This Earth Day, and to coincide with the Leaders Summit on Climate, we look to five young female climate leaders who are on the frontlines of climate impacts.

Where were you and how old were you when you first realized you wanted to work  for climate justice? 

Malo e  lelei. To be very honest, I didn’t open my eyes to see the realities of the effects of climate change here in Tonga until back in 2018, when the Category 5 Tropical Cyclone Gita destroyed my home island kingdom, leaving people without houses to live in and myself without a classroom to study in.   

It was from there that I finally realized how serious the climate crisis issue was and how important it was to play my role in helping to reduce those effects from affecting Tonga.   

I’ve seen the dramatic change of our climate. I’ve seen Tropical Cyclones occurring more frequently and I’ve seen how cyclones destroys homes and schools that are vital for girls and young women in enabling them to pursue their dreams for the future!  

Most importantly, some young people my age are yet to come to the understanding that the climate crisis is real and that each and every one of us has a role to play in helping build a safer world. 

As a young climate leader, what impact are you most proud of?  

I am really passionate about being able to help make a change in the world in any way I can, whether big or small. I know that a lot has been done already to help reduce the effects of climate change and I really, really do want to help any way I can!  

I started involving myself in various programs and activities such as community and youth cleanups in our local beaches and raising awareness in social media platforms like with a climate strike takeover opportunity provided by CARE Australia. Also utilizing spaces and taking the opportunity to attend forums and workshops in which I can express my opinions and represent the voices of young people like myself regarding the issue of climate change.  

If you could say one thing to world leaders gathering at the Leaders’ Summit on Climate this Earth Day, what would it be?  

It’s important that world leaders open their eyes and see the seriousness of the climate change issue so we can do more to help reduce these effects.  

We have created this issue and we are the only ones who can solve it. As part of the future generation of this world, I represent the millions of voices of our young people in saying: “We can no longer ignore the fact that our world and all living things in it are moving into extinction due to the effects of climate change. Please don’t take our future away from us but rather let us all work together, hand in hand, to help create a much safer and healthier environment for not only us humans but all living things on Earth.”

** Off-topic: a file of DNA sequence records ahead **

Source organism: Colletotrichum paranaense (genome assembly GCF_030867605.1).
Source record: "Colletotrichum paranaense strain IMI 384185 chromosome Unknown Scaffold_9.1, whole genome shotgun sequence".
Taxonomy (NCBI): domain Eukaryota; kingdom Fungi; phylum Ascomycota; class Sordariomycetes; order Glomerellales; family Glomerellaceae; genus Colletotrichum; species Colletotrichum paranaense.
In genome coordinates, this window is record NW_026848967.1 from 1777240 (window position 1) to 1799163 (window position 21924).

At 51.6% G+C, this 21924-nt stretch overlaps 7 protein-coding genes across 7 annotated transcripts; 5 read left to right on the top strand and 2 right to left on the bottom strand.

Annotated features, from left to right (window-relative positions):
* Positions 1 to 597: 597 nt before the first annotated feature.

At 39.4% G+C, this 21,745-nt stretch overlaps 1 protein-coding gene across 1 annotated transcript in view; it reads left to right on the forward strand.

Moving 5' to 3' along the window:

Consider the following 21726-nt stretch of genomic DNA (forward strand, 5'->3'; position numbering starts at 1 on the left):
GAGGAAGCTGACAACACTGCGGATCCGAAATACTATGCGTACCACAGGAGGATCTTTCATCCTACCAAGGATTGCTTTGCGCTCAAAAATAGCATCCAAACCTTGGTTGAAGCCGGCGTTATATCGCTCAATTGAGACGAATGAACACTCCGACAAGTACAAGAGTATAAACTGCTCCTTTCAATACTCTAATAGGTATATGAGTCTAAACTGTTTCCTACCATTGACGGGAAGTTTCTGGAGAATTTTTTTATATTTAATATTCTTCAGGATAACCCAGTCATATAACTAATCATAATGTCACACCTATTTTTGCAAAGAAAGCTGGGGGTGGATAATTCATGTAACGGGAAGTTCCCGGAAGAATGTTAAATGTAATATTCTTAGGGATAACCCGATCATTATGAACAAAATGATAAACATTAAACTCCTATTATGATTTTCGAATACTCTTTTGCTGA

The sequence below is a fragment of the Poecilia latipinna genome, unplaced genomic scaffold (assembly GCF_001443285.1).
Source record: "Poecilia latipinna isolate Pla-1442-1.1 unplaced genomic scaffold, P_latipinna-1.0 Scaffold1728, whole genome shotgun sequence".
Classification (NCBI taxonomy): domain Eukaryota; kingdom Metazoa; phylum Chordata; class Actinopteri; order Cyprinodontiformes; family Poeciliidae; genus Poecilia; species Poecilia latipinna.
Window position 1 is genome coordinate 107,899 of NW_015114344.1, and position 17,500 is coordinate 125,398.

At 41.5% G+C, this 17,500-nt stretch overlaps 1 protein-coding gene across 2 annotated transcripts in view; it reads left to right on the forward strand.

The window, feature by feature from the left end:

The key to co-operating and addressing this urgent issue is in our hearts, because if love and hope is in there, we would all be passionate enough to do everything we can to tackle the climate crisis.  

What advice would you give other young women who want to work for climate justice?  

I want to be able to hopefully set an example to my sisters and peers that if I can join the fight against climate change, then they can too. As well as being able to show that it is possible for a young Tongan woman to share her voice and insights on global crisis like this! We cannot always rely on our elders and leaders to do everything for us! It is our future at stake here and we must take on our roles and play our part to help fight it! Be passionate about working for climate justice, believe that you can make a difference and you’ll do amazing things benefiting our world. 

What do you do in your spare time? 

In my spare time I like to hang out with family and friends, cook, play sports as well as play my guitar and sing a Tongan lullaby. I also lead the children in our village under a Catholic nonprofit organization called St Vincent De Paul Society, in which we serve the elderly and the poor. We visit our them every month to pray as well as do small things for them on Saturdays like cleaning up and things. 

I’ve also started reaching out to provide beneficial programs of empowerment for kids, and luckily, I have been able to secure a program with our climate change department here in Tonga for the children in the village to learn about the reality of the climate crisis. Hopefully we’ll be able to do some things with the kids that can help reduce the effects of climate change. I also volunteer to be a teacher’s aid at my school whenever I am on school break. 

Ana Malia is an 18-year-old activist who has been working with the Talitha Project, an NGO for young women in Tonga since 2017. She has represented the Talitha Project and Tonga on panels and discussion forums at International and Regional Conferences, including the Pacific Girl Program hosted in Fiji in 2018 and 2019, an Australian Government Aid (Pacific Women Shaping Pacific Development) commitment which focuses on adolescent girl’s needs, rights and opportunities in the Pacific Island countries. She also represented the youth of the Pacific at the 84th Extraordinary Session of the Committee on the Rights of the Child 2020 in Apia.